You got a dog! Congratulations! You just made a fantastic decision to adopt a new family member. If you are a first-time dog owner, you may be unaware of several things that may happen as soon as your new friend enters your household. We break down the first 24 hours with your new puppy.
From 12 a.m. to 5 a.m. -Puppies and Sleep at Night
The temptation to allow your friend to sleep in your bed is inescapable, but it is far better for your puppy to learn crate training at first. Your best bet is to let your puppy sleep near you to reassure them that they are not alone in a new environment. As a puppy becomes accustomed to its new surroundings, it will no longer fear any part of your home. Puppies will need to go out multiple times a night, so you should be prepared to wake up to crying for a couple of months.
You can even play soothing music for your puppy to help calm them at night. According to a study done on shelter dogs at the University of Queensland, music encouraged dogs to relieve stress and constant boredom. Through a Dog’s Ears, by Lisa Spector, is a clinically proven album of soothing piano music for your pet.
The first 4 Hours and Beyond: Be Aware of Small Bladders
Puppies continue to grow and change, and because of this, they are often not in control of their bladders. Most puppies at 14 weeks can only control their bladders for an hour. It is why you should create a schedule for when your puppy is able to go outside. When potty training your dog, it is best to let them go out frequently, so they can understand what spots in your yard are acceptable.
9 a.m. to Afternoon: Your Puppy is In It for Attention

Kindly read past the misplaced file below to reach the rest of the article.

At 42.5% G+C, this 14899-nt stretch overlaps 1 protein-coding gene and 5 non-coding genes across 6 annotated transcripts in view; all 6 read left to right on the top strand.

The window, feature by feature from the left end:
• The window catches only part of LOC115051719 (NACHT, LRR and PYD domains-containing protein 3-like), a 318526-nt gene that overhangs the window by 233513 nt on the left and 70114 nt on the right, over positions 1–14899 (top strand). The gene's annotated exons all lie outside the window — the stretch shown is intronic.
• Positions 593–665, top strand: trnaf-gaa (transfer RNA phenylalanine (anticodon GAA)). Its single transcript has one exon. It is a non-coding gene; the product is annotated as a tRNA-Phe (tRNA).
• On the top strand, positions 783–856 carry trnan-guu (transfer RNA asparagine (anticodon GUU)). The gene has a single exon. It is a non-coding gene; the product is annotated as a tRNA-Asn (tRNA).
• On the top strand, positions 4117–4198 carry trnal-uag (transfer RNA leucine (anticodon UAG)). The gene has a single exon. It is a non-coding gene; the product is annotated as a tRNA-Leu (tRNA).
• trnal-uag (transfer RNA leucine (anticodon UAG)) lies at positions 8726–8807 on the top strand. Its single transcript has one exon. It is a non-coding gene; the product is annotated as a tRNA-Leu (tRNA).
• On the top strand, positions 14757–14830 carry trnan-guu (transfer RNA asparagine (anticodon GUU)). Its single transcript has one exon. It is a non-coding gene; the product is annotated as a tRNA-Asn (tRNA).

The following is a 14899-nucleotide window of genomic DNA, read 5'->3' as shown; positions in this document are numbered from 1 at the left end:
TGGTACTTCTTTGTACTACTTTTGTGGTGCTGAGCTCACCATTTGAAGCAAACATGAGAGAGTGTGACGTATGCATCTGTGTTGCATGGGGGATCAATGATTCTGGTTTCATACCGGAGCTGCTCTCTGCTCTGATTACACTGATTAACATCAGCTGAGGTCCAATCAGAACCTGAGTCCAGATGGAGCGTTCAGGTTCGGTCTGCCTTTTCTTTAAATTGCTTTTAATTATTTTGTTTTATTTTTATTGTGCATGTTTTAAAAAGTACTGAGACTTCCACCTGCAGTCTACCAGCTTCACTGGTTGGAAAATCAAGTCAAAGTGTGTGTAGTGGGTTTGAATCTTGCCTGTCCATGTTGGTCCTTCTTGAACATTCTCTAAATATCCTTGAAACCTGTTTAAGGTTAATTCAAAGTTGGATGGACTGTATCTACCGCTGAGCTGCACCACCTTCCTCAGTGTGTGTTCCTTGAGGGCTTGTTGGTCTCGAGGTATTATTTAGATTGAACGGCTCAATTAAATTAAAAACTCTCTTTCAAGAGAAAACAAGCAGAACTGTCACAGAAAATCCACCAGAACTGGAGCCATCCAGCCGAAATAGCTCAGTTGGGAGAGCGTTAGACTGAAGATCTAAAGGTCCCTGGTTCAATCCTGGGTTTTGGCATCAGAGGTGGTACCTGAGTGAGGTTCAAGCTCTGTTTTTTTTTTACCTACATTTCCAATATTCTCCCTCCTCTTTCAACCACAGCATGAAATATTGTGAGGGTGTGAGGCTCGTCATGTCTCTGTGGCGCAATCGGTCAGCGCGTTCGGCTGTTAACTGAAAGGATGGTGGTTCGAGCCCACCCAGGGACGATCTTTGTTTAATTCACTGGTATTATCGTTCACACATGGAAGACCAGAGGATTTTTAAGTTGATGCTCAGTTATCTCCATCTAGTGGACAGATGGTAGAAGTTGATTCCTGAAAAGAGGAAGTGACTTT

Most people understand how much work a new pup is, but it should be said again: puppies are not just cute and adorable, they need constant care. A puppy can be left alone in a crate for a few hours if you need to run out to the store, but puppies are like babies. Puppies may sleep for over 16 hours each day but when they are awake, most furry friends will be attempting to cause mischief by biting household objects or stealing food. For the first few weeks, a puppy needs to be constantly corrected on what they can and cannot do. Therefore, it is your responsibility to contemplate how a puppy will fit into your schedule.
12 p.m. to 1 p.m. -Be Aware that Puppies can’t Walk for Long
Yes, all dogs require some form of a daily walk, but puppies are special because they are still growing into majestic adults. As puppies develop, their bones are still growing. It is important to make sure your pup is not running up and down stairs. Depending on how large your dog will be, their bones may grow faster or slower.
Since puppies are so delicate, there are strict requirements on how long they should exercise. The rule of thumb taken from medical professionals is to exercise your dog “five minutes per month of age.” So, take it easy on your little buddy and wait until he is older to engage in anything extreme.
1 p.m. to 12 a.m. -And Most Importantly, Teach Your Puppy about Boundaries
Puppies are cute and wonderful, but you need to remember puppies are just like children. If you are a parent, you understand the importance of setting rules. Dogs remember certain things and record them in their brains. If you let your dog jump on the couch once, it will be difficult to teach him to not do it anymore. When you have an energetic pup, you can show them what is acceptable and what is not. Look for a great puppy socialization class near you when your friend reaches 7 weeks. After that, you can sign up your friend for a proper training class at 6 months old.
But please remember, look for a trainer that uses positive reinforcements instead of punishments like prong or shock collars. Scientific data following the teachings of psychological behaviorism proves that harsh punishments can only cause your dog further anxiety instead of improving their behavior. So, make boundaries but do it in a loving way. You are never allowed to take out your anger or irritation on your cute pup.
From 24 Hours to Forever: Just Hang in There
As they always say, “the best things in life are worth waiting for.” Your pup may not be perfect and make a mess sometimes, but you still love them anyway. Getting a puppy is exciting and a lot of responsibility. If you persevere and remember our puppy rules, you’ll continue to grow a great relationship with your little fella.